The websites of general practice lawyers, as well as those of large, mega law firms, almost always include “Wills & Trusts” or “Wills & Estates” as practice areas. If you went by the sheer number of lawyers with this listing, you would probably conclude two things: First, almost everyone in a community has, or is looking for, an estate plan. Second, estate planning is something that does not require a lawyer who dedicates his practice just to that area. Of course, you’d be wrong on both accounts.
Contributing to this problem are two conclusions driven by changes in society. One, folks have discounted the value of counseling and advice from a professional. Out of a sense of ego or skepticism of people trying to “sell” them something, people have started replace the advice and counsel of a professional with knowledge gained by their own research, usually on the Internet.
Second, people now view professional services as the commodity of what is produced at the end of the service. If it has to do with life insurance, people focus on the price of the premium, without understanding the intricacies of the policies themselves and without understanding the quality of the underwriting. In the estate planning world, the focus is on the “it” of the documents – whatever “it” turns out to be for that client – a will, a trust, a living will, a power of attorney.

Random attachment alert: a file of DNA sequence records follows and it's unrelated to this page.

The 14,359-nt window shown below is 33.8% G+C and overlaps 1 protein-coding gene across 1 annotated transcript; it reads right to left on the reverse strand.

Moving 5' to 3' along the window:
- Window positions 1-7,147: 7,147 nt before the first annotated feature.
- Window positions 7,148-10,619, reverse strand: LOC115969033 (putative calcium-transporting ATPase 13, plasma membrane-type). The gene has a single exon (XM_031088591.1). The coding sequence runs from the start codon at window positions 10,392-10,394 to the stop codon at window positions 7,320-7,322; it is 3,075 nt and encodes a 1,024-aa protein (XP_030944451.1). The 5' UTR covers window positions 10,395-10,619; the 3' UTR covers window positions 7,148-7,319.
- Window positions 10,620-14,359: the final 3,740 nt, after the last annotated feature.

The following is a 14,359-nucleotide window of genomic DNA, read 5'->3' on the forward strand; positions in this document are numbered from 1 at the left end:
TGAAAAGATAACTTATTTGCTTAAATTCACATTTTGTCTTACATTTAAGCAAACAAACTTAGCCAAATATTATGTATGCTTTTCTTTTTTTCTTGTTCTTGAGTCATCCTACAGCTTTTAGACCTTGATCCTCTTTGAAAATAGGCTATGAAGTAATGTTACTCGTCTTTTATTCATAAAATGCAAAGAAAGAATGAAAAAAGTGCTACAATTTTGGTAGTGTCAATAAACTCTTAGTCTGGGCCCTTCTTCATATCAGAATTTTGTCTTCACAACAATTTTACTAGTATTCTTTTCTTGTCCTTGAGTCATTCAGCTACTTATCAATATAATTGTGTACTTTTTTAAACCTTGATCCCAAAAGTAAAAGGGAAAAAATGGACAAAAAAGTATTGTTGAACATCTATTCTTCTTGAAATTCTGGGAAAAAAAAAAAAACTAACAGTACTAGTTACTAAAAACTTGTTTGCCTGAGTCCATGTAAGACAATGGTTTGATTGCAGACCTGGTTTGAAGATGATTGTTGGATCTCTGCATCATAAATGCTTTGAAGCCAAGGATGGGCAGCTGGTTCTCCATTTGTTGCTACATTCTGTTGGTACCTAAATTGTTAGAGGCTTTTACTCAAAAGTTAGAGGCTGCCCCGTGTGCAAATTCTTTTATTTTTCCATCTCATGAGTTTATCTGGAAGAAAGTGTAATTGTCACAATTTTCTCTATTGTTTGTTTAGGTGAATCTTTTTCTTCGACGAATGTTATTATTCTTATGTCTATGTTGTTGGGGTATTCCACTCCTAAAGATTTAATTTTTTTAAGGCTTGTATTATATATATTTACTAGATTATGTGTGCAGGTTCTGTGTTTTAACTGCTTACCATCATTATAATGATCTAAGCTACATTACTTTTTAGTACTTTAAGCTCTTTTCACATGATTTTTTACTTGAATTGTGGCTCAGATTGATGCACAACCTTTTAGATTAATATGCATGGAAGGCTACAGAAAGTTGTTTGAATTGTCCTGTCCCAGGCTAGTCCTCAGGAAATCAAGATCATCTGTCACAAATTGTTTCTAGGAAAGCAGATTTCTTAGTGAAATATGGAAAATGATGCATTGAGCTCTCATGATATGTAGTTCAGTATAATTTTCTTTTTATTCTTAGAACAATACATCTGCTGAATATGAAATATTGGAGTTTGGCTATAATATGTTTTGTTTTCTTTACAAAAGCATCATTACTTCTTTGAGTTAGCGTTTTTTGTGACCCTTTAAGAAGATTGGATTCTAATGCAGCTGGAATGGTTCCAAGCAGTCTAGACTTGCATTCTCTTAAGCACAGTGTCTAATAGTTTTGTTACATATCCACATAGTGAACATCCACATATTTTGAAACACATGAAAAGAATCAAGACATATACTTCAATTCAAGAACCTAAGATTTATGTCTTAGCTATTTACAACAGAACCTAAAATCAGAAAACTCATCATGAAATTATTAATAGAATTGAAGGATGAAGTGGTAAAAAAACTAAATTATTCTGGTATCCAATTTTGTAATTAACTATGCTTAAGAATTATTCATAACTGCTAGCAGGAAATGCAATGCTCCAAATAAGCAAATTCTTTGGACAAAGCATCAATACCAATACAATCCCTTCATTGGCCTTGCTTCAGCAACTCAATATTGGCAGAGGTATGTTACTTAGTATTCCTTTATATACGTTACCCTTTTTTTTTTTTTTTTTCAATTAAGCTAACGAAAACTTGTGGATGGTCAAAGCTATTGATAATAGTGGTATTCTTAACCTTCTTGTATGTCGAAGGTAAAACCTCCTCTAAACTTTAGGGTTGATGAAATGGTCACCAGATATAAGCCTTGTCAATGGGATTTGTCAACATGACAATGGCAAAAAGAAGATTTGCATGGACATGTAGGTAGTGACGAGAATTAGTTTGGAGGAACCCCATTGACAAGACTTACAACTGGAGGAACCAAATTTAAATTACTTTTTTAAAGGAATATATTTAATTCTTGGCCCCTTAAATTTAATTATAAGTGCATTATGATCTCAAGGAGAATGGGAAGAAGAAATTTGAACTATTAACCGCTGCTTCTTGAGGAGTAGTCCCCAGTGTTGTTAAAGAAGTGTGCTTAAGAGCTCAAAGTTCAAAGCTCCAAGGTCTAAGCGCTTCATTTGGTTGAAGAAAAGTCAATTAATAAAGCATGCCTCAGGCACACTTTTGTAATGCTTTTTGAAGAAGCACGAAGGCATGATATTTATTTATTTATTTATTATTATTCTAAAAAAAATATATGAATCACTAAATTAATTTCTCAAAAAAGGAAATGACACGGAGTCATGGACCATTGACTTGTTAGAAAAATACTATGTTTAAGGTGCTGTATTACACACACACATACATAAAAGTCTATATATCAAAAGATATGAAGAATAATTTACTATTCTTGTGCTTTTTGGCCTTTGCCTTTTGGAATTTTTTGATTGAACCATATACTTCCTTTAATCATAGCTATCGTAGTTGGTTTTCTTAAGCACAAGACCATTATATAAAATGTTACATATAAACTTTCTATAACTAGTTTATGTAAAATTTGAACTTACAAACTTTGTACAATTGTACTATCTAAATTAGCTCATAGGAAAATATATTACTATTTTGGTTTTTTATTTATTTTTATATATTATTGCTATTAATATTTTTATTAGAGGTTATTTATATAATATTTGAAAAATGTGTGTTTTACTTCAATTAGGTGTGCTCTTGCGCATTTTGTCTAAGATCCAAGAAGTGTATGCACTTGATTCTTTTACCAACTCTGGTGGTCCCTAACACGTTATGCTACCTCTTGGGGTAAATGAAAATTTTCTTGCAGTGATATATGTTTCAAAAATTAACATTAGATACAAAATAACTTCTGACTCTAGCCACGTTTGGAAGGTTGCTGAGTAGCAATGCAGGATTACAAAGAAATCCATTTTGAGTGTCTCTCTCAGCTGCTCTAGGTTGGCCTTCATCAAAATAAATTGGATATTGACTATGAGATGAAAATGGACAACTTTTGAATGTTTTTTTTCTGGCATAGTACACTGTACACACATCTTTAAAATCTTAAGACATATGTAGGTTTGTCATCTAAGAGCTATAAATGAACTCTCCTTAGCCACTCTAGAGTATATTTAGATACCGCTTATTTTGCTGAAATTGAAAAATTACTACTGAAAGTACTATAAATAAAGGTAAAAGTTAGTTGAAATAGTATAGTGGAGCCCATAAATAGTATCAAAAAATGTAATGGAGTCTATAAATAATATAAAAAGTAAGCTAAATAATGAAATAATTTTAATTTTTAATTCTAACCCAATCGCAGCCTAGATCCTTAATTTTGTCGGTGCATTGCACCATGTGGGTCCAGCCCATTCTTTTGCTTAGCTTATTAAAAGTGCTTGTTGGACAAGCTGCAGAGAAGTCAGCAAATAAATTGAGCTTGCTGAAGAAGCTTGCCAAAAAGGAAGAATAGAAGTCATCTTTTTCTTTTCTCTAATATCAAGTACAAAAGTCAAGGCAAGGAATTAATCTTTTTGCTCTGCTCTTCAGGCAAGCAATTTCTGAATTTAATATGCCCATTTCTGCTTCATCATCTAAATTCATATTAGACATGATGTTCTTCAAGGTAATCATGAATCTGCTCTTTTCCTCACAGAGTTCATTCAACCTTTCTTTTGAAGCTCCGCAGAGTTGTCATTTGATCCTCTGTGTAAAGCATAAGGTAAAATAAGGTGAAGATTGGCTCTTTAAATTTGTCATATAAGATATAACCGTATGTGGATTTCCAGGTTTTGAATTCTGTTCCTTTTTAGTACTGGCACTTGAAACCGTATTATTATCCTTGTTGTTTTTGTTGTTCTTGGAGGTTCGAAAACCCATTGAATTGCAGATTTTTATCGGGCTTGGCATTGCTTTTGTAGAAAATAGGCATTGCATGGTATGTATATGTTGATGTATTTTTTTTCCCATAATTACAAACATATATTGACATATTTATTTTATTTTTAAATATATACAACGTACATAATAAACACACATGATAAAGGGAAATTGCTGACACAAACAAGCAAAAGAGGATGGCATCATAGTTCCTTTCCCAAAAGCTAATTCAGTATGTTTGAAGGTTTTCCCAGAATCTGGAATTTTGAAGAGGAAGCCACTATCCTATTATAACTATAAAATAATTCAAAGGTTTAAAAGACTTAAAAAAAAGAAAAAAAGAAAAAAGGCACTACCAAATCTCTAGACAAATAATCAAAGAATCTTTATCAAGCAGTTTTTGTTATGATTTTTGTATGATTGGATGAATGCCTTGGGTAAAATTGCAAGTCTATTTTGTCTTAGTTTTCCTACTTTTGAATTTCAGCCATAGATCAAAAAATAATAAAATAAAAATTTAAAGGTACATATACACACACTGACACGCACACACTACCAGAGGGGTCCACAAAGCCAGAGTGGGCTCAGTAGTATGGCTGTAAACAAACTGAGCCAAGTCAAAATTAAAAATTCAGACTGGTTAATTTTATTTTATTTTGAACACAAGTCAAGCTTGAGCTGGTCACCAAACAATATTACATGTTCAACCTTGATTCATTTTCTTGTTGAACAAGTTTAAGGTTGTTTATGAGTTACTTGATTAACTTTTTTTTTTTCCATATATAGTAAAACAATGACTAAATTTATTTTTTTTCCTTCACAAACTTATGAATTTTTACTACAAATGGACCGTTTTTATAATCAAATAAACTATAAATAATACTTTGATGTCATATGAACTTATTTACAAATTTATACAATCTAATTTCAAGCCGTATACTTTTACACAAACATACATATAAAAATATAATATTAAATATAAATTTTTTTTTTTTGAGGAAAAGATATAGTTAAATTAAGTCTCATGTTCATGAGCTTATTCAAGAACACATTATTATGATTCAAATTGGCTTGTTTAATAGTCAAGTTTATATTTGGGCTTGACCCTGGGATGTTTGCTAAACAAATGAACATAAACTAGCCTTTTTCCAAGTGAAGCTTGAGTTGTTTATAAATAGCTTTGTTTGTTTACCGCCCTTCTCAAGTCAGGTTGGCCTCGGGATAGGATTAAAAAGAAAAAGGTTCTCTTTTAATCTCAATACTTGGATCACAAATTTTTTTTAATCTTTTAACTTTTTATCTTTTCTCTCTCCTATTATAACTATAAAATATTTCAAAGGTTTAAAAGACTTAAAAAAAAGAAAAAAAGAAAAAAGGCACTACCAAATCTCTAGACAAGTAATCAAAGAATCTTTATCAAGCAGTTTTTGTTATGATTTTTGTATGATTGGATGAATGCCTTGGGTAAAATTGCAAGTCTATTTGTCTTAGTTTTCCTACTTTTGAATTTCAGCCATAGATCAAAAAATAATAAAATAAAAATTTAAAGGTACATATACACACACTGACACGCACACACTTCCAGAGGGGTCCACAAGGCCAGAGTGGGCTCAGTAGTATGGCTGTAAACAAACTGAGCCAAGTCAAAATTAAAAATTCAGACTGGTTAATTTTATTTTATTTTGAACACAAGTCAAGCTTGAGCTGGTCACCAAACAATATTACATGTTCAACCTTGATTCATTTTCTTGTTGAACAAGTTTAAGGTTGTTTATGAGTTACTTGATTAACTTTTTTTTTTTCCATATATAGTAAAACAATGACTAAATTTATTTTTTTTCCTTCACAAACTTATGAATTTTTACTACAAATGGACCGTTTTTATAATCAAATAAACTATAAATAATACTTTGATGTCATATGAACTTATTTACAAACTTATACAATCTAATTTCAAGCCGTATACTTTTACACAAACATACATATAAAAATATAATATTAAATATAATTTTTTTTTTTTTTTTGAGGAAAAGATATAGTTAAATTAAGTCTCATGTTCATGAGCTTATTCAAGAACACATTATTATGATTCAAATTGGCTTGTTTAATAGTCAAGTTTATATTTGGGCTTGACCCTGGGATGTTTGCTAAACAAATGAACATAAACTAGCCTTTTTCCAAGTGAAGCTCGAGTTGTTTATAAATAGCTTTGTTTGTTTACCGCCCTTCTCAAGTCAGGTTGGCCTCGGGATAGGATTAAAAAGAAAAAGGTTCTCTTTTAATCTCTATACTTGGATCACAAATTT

The unenlightened have already concluded from their own research what they need and they call around shopping that commodity on price.
While I take a long time to settle on a professional to help me in different areas (usually I trust my gut), once I chose that person, I rely on their expertise in helping me with my problems. The cost of the service is only relevant to whether the advice and service does what it’s supposed to do.
The truth is that to maximize the chance that your estate plan works when you need it to – you need an attorney who makes doing this work the focus of their practice. Your estate plan is no different than dealing with a medical condition – in most cases, you need a specialist who has seen your situation lots of other times and can apply their additional expertise and knowledge to help your specific problem. When it becomes appropriate, you begin to interview and select a cardiologist to treat you. Not only that, but you might go with the cardiologist who specializes in diabetes – adult onset diabetes.
Not all estate planning professionals are the same – you deserve the specialist.
Posted by Victor Medina
Medina, Martinez & Castroll, LLC
*By the way, if you’re one of the ones shopping on price, let me save you a phone call to my office. I’ll give you here the same response I give anyone who calls asking what the price for “it” (the will, the trust, etc.) is: It’s FREE. All of my wills are FREE. The trust is FREE and so is the living will. Never have and never will.
On the other hand, I charge for the counseling. Whether I’m worth my fee for that counseling is up to you to decide and I invite you make a free, no-obligation appointment to learn more. Reference this blog post and I will waive my normal $750 evaluation fee.*